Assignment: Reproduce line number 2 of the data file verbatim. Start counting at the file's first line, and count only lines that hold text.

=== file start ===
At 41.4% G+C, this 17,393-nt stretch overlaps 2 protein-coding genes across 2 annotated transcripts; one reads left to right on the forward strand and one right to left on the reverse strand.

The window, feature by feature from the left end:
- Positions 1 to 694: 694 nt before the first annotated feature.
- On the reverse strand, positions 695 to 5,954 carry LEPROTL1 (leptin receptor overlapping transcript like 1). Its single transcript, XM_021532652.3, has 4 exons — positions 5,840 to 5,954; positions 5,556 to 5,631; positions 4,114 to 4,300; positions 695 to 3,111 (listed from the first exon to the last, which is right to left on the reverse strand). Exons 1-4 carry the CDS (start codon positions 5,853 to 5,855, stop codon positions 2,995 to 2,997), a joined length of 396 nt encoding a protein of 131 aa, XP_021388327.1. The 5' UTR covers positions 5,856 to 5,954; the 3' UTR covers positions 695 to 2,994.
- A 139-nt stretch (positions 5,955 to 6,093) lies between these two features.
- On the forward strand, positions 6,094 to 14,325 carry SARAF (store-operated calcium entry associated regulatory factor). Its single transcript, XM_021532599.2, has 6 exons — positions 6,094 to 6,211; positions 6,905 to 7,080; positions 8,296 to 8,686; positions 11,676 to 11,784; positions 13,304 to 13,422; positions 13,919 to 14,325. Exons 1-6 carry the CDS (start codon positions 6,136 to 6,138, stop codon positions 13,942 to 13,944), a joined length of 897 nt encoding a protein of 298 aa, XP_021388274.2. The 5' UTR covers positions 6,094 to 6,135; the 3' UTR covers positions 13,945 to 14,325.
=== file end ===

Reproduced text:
The window, feature by feature from the left end: